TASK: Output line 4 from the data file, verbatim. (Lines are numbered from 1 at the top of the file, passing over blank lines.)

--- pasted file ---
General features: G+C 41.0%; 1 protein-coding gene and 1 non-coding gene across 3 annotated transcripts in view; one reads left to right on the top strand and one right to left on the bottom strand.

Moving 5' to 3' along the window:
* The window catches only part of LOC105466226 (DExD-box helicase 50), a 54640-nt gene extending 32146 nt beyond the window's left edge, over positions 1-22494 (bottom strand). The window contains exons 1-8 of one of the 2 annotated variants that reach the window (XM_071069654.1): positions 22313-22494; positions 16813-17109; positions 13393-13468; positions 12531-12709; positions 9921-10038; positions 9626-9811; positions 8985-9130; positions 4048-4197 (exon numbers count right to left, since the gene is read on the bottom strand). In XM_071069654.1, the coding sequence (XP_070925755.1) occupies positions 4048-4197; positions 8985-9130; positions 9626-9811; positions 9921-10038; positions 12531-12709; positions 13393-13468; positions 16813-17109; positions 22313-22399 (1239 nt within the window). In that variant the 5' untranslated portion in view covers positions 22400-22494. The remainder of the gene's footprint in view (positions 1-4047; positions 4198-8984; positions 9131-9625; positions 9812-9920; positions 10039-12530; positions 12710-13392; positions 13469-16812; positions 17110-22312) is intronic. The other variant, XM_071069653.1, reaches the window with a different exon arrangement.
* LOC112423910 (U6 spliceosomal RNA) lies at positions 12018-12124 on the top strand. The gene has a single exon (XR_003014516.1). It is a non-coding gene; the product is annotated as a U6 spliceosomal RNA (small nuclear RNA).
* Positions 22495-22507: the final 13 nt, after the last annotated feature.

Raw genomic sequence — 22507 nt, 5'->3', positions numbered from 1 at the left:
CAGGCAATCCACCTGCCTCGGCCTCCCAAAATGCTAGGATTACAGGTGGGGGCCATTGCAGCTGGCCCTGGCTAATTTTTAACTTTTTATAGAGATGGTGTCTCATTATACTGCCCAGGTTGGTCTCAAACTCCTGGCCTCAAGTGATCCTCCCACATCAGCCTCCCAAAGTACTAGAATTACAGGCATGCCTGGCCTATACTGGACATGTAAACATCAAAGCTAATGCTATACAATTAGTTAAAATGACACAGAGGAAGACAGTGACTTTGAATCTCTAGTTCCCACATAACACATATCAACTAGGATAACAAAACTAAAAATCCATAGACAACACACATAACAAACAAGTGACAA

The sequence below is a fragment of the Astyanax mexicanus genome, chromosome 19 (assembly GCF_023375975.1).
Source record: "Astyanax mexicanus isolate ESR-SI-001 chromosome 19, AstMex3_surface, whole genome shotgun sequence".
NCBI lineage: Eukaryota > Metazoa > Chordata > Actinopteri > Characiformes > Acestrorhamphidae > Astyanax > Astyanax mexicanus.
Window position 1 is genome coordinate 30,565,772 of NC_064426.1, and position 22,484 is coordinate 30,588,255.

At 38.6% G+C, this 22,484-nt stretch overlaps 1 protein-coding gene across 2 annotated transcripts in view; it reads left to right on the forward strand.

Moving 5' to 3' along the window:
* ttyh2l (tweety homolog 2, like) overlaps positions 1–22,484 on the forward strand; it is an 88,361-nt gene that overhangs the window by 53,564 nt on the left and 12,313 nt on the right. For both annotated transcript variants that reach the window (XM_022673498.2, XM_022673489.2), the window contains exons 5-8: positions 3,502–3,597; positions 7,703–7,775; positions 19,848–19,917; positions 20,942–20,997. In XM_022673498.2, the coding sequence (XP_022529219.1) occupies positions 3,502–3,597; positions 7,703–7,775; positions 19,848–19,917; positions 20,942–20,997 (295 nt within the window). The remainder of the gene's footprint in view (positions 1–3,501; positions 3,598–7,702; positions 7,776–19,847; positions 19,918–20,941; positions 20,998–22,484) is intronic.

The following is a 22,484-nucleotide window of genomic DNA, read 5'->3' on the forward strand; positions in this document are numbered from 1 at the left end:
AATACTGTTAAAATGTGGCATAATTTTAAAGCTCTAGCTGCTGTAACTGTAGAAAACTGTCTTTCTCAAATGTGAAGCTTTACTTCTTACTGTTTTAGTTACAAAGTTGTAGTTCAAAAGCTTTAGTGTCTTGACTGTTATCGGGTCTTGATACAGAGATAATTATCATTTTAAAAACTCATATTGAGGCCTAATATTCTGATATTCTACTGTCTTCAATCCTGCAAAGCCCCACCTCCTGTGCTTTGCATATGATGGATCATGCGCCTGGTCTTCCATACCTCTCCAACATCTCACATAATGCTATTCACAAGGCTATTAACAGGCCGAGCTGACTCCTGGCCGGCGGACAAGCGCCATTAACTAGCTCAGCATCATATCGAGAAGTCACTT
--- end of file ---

* LOC112423910 (U6 spliceosomal RNA) lies at positions 12018-12124 on the top strand. The gene has a single exon (XR_003014516.1). It is a non-coding gene; the product is annotated as a U6 spliceosomal RNA (small nuclear RNA).